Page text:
Since the 1950’s, Rolex has been producing sophisticated diver’s watches that are built to withstand incredible depths. In addition to being able to travel far below the surface of the ocean, each Rolex diver’s watch boasts a highly visible dial topped with lume as well as a bezel that can be adjusted to measure diving times. The bezel plays a huge role in keeping safe time while in the water, as it typically utilizes a unidirectional design, depending on the year the model was released.
The Submariner is a dive watch equipped with a rotatable bezel for the diver’s benefit.
Using the Bezel on the Submariner
When the Rolex Submariner collection first came to market in the 1950’s, the bezel was bi-directional. The aluminum insert boasted 60-minute graduations and a distinct arrow marker at the 12 position. Serrated edges offered an easy grip for use while in the water. While early generation Submariners were certainly impressive for their time, there was a lot of room for improvement. Between the late 70’s and early 80’s, Rolex made several important upgrades to the Submariner, including an increased water resistance of up to 1,000 feet, the addition of a sapphire crystal, and a unidirectional bezel. The bezel was also upgraded to a ceramic insert in later models.
The unidirectional bezel was an extremely important upgrade, as it allowed time to move forward only, never backward. This feature is invaluable during deep saturation dives when every second matters. To use the Submariner’s time-lapse bezel, rotate the zero-marker to the left, stopping at the minute hand. This should be done before descending into the water. Your diving time will be tracked on the bezel via the minute hand as time passes. The unidirectional design is added as a safety precaution; even if the bezel is bumped or moved your diving time will only get shorter.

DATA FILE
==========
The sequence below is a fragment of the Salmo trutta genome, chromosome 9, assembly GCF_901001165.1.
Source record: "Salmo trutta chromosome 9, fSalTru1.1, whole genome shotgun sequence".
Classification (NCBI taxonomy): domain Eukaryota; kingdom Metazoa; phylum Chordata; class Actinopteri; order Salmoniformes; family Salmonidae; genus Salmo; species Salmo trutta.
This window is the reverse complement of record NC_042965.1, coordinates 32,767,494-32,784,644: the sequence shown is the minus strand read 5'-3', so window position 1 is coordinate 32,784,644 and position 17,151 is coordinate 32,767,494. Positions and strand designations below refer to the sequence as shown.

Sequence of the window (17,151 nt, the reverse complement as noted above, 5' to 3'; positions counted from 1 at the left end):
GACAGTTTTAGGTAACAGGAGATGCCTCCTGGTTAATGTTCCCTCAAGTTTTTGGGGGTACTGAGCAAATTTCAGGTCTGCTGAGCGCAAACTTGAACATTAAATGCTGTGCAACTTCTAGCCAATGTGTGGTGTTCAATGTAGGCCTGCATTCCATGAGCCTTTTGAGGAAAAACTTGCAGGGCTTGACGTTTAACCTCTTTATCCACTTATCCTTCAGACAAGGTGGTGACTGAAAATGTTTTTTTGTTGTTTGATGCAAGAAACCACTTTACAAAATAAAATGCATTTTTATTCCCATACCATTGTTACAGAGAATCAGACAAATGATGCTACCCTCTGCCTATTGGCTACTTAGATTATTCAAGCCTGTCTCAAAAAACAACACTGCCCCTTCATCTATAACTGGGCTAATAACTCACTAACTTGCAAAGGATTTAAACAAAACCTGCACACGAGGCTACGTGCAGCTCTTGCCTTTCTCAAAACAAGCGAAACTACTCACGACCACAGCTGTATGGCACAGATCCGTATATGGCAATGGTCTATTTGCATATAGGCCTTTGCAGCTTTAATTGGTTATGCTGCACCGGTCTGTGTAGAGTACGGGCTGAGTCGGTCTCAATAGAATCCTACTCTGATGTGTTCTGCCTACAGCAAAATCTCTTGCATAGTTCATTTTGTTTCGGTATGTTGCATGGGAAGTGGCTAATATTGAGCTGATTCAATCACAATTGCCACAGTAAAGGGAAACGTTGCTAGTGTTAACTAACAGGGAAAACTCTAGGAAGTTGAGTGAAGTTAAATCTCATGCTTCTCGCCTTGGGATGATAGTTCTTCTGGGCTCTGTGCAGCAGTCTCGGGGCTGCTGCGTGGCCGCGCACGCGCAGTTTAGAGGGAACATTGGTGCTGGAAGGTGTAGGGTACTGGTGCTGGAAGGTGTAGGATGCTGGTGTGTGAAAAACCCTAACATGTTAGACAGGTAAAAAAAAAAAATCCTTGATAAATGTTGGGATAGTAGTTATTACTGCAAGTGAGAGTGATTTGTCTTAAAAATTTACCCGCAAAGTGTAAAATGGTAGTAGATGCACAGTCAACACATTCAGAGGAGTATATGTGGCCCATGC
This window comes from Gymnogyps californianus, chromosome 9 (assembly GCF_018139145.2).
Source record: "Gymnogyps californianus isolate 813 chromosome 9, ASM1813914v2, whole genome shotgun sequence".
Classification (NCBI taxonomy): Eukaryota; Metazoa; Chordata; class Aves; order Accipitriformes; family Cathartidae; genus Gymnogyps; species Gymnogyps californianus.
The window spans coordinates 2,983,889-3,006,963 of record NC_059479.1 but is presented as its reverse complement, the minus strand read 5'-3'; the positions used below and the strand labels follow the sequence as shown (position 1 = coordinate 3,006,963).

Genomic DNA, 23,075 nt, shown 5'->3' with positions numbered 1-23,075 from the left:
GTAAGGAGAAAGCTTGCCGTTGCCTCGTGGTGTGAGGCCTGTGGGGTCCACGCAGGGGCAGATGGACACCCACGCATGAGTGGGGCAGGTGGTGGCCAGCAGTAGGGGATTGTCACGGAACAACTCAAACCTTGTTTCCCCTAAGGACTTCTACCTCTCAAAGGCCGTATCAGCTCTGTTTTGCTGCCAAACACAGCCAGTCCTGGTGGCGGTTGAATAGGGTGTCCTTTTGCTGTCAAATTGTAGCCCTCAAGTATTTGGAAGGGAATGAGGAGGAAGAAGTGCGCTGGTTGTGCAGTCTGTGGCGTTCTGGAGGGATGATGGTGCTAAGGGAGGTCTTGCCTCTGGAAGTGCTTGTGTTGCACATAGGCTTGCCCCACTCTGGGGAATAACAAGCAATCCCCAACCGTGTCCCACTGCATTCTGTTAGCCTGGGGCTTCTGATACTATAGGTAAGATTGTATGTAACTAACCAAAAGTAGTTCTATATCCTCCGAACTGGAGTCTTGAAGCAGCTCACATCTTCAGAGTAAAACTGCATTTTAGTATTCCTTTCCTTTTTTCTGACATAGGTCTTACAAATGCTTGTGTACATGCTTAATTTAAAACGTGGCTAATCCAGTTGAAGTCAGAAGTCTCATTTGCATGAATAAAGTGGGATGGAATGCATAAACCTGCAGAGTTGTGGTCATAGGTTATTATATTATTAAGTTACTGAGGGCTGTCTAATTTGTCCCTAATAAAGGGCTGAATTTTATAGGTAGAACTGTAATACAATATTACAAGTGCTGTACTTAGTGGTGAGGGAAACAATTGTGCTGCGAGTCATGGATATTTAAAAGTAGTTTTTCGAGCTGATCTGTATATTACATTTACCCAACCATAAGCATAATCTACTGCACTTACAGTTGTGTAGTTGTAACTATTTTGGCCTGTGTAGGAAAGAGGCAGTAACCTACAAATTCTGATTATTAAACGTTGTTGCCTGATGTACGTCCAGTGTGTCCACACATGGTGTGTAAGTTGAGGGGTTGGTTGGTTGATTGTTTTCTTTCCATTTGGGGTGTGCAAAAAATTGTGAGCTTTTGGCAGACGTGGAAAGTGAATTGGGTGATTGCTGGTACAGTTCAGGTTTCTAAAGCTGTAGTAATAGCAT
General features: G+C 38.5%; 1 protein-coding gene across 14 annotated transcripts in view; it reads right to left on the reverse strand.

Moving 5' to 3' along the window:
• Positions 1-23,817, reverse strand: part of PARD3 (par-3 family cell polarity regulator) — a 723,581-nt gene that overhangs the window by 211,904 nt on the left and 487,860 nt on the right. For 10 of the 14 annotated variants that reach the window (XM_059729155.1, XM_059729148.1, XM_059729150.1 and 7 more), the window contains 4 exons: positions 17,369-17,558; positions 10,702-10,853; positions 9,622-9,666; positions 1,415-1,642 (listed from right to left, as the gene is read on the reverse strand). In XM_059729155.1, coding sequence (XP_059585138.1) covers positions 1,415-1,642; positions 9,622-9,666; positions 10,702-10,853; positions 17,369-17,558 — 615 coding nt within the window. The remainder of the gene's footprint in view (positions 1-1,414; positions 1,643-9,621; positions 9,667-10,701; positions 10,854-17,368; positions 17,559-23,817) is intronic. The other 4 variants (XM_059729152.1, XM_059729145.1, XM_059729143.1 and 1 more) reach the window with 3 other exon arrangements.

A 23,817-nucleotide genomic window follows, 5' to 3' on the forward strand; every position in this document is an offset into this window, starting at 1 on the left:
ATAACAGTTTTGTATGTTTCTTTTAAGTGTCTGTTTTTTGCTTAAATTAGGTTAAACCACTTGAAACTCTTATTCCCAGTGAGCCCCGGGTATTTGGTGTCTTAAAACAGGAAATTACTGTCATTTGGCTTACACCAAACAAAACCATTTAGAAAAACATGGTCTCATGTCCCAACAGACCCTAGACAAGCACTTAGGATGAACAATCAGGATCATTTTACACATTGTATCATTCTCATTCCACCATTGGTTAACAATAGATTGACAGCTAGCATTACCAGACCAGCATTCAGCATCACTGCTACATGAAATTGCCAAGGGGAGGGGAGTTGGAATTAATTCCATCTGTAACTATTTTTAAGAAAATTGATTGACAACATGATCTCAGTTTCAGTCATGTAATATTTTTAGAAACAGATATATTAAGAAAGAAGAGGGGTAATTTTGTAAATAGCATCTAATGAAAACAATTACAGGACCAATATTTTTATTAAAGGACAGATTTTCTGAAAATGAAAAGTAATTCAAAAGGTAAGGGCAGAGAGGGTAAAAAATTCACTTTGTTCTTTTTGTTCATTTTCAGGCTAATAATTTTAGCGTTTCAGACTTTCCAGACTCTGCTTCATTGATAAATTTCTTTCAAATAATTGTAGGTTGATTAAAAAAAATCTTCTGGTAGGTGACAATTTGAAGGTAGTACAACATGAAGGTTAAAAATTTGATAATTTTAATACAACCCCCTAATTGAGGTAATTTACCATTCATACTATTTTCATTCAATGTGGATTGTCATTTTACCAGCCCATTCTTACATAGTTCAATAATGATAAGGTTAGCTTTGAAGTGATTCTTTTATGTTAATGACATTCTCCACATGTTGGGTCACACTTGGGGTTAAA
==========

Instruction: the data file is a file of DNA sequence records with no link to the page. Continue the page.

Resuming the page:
Rotate the bezel to the time it was when you first went in. Here it reads that the user was in the water for 42 min.
The Sea-Dweller Is Similar to the Submariner
The Sea-Dweller is another diver’s watch produced by Rolex. While it functions similarly to the Submariner, the Sea-Dweller stands apart from Rolex’s iconic diver with an increased depth resistance of up to 4,000 feet. A helium escape valve is located at 10 o’clock and allows the movement to decompress properly, preventing the crystal from popping off at such great depths. The Sea-Dweller also leaves out the standard Cyclops lens over the crystal, with the exception of the Rolex Sea-Dweller 126600, creating an even more reliable waterproof seal.
Have you used a Sea-Dweller or a Submariner to dive? Comment your journey below.
Similar to the Submariner, the Sea-Dweller debuted with a bidirectional bezel, which was later replaced with a unidirectional variation with the addition of reference 16600. Its purpose is the same as the Submariner bezel, to measure decompression stops and other diving times. Similar to the Submariner, the Sea-Dweller bezel can be used to measure diving times by turning it counterclockwise to coordinate with the minute hand on the dial.
While Rolex was not the first company to produce a diver’s watch, they are certainly the most iconic, setting the standard in the industry for quality, function, and style.